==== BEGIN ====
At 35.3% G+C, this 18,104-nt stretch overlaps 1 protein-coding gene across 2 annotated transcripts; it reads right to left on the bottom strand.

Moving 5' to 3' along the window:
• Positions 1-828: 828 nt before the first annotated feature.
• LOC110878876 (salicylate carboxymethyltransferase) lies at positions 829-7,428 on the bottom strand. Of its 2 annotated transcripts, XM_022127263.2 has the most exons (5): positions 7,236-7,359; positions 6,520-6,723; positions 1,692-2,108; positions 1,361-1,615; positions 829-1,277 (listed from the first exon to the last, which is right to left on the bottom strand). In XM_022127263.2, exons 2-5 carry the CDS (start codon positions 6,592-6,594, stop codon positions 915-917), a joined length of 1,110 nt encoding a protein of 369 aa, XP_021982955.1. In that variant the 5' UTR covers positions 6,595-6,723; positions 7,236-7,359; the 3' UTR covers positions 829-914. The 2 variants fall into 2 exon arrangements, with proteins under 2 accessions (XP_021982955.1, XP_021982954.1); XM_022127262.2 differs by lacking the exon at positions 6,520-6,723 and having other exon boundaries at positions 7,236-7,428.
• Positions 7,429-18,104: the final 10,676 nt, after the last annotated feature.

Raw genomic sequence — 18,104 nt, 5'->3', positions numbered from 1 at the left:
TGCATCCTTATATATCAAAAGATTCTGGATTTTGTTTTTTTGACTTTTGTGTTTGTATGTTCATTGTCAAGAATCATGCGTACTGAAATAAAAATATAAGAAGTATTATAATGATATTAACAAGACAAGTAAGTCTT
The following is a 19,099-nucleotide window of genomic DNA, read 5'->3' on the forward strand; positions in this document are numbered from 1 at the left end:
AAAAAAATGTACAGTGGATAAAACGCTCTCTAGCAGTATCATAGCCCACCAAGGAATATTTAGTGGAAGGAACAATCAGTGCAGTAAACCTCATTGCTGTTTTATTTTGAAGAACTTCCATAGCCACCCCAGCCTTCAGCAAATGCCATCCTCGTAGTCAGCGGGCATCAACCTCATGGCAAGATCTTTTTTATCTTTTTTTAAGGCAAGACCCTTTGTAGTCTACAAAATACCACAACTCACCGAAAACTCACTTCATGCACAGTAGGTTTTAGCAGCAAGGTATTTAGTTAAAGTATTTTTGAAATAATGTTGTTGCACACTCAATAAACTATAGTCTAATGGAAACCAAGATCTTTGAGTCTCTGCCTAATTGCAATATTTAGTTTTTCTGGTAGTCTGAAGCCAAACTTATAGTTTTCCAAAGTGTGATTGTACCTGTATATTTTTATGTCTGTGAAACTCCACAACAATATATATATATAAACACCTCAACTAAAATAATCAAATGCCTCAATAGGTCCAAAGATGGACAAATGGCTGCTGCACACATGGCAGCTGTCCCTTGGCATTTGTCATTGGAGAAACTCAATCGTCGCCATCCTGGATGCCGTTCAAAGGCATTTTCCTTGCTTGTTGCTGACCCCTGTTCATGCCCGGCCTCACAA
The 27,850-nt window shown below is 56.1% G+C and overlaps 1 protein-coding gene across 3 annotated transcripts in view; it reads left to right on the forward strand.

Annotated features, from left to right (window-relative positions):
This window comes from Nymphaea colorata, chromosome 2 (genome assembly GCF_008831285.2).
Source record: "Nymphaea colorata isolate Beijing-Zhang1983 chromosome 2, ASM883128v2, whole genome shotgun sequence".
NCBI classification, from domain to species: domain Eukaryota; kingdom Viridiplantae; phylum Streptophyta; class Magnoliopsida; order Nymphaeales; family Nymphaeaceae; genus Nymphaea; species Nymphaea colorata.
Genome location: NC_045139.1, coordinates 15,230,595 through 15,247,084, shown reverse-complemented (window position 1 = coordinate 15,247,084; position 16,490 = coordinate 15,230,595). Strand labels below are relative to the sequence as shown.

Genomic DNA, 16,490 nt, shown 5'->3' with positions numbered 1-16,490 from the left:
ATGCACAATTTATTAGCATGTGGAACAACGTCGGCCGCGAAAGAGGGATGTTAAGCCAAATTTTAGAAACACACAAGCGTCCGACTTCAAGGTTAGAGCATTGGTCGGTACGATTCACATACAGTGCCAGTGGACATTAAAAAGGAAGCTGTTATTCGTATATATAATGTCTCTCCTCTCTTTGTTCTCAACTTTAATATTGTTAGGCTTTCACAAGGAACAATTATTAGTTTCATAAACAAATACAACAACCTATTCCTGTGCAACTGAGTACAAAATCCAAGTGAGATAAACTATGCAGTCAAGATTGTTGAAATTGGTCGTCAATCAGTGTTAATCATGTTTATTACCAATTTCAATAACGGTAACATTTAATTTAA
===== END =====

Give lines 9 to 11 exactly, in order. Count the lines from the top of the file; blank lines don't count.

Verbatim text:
AAAAAAATGTACAGTGGATAAAACGCTCTCTAGCAGTATCATAGCCCACCAAGGAATATTTAGTGGAAGGAACAATCAGTGCAGTAAACCTCATTGCTGTTTTATTTTGAAGAACTTCCATAGCCACCCCAGCCTTCAGCAAATGCCATCCTCGTAGTCAGCGGGCATCAACCTCATGGCAAGATCTTTTTTATCTTTTTTTAAGGCAAGACCCTTTGTAGTCTACAAAATACCACAACTCACCGAAAACTCACTTCATGCACAGTAGGTTTTAGCAGCAAGGTATTTAGTTAAAGTATTTTTGAAATAATGTTGTTGCACACTCAATAAACTATAGTCTAATGGAAACCAAGATCTTTGAGTCTCTGCCTAATTGCAATATTTAGTTTTTCTGGTAGTCTGAAGCCAAACTTATAGTTTTCCAAAGTGTGATTGTACCTGTATATTTTTATGTCTGTGAAACTCCACAACAATATATATATATAAACACCTCAACTAAAATAATCAAATGCCTCAATAGGTCCAAAGATGGACAAATGGCTGCTGCACACATGGCAGCTGTCCCTTGGCATTTGTCATTGGAGAAACTCAATCGTCGCCATCCTGGATGCCGTTCAAAGGCATTTTCCTTGCTTGTTGCTGACCCCTGTTCATGCCCGGCCTCACAA
The 27,850-nt window shown below is 56.1% G+C and overlaps 1 protein-coding gene across 3 annotated transcripts in view; it reads left to right on the forward strand.

Annotated features, from left to right (window-relative positions):